Over 280 million people visit the National Parks each year, most of those visits are between Memorial Day and Labor Day. To put that into perspective, as of 2011 there were almost 312 million people in the United States, which means that just about as many people who live in the United States visit the National Parks and we are the 3rd largest country in the world. Wow! So why do so many people visit the National Parks?
One reason would simply be the fact that the National Parks are always fun and often fantastically beautiful! It shows a countries unique character and the beauty that God has created for us to enjoy. The parks are extremely well run and have opportunities galore for exploration and relaxation and getting lost in nature. Too many times our lives are all hustle and bustle, running to and fro that we lose sight of ourselves and our world. National Parks help bring some of that perspective back and help us to realize how small we are, and that my friends, is a good thing!
You can't drive around a National Park without just going wow, with jaws dropped open in awe. It helps that a lot of our most scenic drives are in National Parks. It brings us back to family and little kid wonderment, which we adults loose so often and our children just get. We begin to wonder what is around the next corner. We will randomly stop so we can get out and run up a giant sand dune, just to turn around and run back down, wind at our faces and feet tripping up beneath us. We may look silly, but that's okay, because it's what you do. Or stop at a beautiful lakeside beach to skip rocks across the lake and see what kind of unique ones we can bring home for our "collection". Maybe we get lucky and the beach is ours alone for awhile. I mean really how often are you "alone" in your daily life, for more than just a car ride to get somewhere?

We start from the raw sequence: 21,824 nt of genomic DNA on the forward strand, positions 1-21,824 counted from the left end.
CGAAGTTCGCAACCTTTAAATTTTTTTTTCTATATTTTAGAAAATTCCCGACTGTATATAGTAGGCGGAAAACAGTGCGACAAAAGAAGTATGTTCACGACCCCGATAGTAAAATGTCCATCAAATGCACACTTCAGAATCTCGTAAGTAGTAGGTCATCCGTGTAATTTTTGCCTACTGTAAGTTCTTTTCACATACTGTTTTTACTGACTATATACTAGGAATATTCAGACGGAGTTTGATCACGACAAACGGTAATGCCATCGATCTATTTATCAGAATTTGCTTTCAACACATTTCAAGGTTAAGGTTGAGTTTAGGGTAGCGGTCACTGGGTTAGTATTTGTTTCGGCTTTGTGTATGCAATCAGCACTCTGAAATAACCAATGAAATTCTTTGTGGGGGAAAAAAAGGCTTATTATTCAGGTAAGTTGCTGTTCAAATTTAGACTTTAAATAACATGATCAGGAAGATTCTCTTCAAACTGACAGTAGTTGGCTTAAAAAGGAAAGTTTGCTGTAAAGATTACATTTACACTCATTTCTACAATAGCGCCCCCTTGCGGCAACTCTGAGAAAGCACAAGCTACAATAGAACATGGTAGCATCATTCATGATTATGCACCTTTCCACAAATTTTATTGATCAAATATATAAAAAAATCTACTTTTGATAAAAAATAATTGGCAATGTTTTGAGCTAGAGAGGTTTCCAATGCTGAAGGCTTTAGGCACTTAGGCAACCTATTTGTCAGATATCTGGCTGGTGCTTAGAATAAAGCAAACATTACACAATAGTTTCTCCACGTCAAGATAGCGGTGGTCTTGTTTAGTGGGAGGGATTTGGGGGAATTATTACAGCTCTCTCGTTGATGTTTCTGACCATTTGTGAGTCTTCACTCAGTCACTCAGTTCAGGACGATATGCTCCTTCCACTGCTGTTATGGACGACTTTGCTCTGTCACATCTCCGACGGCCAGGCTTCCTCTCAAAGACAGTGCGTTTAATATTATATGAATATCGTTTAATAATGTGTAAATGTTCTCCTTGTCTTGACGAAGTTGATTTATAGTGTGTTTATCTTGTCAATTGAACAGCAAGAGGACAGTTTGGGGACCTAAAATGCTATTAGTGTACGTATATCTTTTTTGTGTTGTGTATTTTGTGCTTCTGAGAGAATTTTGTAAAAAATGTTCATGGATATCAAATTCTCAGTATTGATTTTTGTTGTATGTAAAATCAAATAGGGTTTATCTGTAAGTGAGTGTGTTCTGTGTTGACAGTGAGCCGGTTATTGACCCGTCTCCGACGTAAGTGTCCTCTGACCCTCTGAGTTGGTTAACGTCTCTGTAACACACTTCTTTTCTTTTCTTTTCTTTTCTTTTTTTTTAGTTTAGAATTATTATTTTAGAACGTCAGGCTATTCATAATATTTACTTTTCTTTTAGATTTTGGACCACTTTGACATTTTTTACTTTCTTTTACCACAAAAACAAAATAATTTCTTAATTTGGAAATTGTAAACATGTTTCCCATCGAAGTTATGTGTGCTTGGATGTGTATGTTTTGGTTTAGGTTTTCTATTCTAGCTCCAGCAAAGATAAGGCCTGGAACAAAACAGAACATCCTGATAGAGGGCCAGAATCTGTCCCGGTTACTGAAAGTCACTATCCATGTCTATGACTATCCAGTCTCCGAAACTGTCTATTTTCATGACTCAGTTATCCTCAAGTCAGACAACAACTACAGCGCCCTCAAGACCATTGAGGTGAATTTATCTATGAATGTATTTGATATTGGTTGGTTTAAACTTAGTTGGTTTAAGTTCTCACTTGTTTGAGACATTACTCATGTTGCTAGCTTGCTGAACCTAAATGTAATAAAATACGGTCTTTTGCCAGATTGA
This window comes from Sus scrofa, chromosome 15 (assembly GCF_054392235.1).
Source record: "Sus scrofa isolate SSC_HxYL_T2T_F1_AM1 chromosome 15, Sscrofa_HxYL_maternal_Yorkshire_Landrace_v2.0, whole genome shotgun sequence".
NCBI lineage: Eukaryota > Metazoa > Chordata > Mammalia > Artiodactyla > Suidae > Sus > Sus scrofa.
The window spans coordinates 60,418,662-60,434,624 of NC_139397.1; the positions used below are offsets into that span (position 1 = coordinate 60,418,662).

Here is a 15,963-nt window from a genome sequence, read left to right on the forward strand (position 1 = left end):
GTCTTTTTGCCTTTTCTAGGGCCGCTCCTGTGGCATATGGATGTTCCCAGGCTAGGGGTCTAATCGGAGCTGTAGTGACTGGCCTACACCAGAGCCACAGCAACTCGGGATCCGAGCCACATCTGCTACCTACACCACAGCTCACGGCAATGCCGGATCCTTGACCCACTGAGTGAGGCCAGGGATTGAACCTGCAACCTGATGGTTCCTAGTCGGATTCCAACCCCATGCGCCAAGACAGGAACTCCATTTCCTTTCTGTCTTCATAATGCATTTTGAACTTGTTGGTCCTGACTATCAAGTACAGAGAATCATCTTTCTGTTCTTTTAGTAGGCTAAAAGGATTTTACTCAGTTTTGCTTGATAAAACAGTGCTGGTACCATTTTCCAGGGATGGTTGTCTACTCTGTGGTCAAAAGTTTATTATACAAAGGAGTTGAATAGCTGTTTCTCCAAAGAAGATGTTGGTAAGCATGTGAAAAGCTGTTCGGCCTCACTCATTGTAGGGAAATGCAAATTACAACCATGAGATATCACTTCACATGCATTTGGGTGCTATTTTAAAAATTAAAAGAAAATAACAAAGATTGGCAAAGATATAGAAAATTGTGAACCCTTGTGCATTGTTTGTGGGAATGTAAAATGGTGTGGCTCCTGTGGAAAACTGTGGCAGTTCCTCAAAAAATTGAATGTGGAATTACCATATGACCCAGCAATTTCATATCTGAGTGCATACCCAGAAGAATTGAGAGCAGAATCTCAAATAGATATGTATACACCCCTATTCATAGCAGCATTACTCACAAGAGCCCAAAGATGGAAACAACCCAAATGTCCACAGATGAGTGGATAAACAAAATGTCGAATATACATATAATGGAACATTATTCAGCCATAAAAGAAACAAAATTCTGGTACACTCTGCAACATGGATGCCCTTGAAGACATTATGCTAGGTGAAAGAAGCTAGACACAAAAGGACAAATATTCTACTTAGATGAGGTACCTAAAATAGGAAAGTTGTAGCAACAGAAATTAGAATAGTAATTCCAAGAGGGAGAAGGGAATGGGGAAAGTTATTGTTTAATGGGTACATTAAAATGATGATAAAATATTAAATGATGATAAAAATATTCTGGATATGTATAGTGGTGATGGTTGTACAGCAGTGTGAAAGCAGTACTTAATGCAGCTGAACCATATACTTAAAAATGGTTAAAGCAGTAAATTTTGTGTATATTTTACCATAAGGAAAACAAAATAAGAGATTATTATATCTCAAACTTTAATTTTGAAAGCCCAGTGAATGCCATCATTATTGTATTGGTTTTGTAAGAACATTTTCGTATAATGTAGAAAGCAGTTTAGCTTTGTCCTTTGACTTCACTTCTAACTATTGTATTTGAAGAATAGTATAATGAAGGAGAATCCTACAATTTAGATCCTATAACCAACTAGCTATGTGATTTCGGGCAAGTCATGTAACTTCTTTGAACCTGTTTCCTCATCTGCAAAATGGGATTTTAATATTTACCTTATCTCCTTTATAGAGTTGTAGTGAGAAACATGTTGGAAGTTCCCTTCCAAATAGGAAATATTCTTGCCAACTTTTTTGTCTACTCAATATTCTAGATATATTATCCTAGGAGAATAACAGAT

Some of our National Parks are set aside because of the historical importance of them. Mesa Verde is one such park, it connects us with our past. History comes alive for you as you read about and walk through the buildings where people 700 years ago treaded. How did they live? Why did they leave? All thoughts that flash through your head as you walk through the sites. This park was established in 1906 to as Theodore Roosevelt put it, "preserve the works of man," the first such park of its kind. The buildings are extremely well preserved and there's a sense of mystery about them, because of their abrupt departure. Is there something we need to learn from them?
National Parks are simply fun! Let your inner kid loose as you wander through huge trees that you can drive a car under like in Sequoia or Kings Canyon National Park, or lava tubes where red, hot lava flowed in the past like in Volcano National Park. Enjoy that sense of wonderment as you wander through one of the largest caves in the world at Mammoth Cave National Park. Did you know that Ohio also has a national park? Yep right here in the midwest(ish). You can completely escape from everybody in parks like Isle Royale National Park in Michigan and Gates of the Arctic National Park in Alaska which is only accesible by bush plane and have most of the park to yourself.
And lets not forget about the wildlife! Where else can you see elk roaming around your lodging without fear of anything, or wolf/buffalo interactions or for that matter grizzlies! Children love national parks and really enjoy visiting them. There are all sorts of activities for them to do which I will touch on in my next post. I hope this inspires you to check out a National Park, monument, seashore, lakeshore, or battlefield in this upcoming week. Enjoy!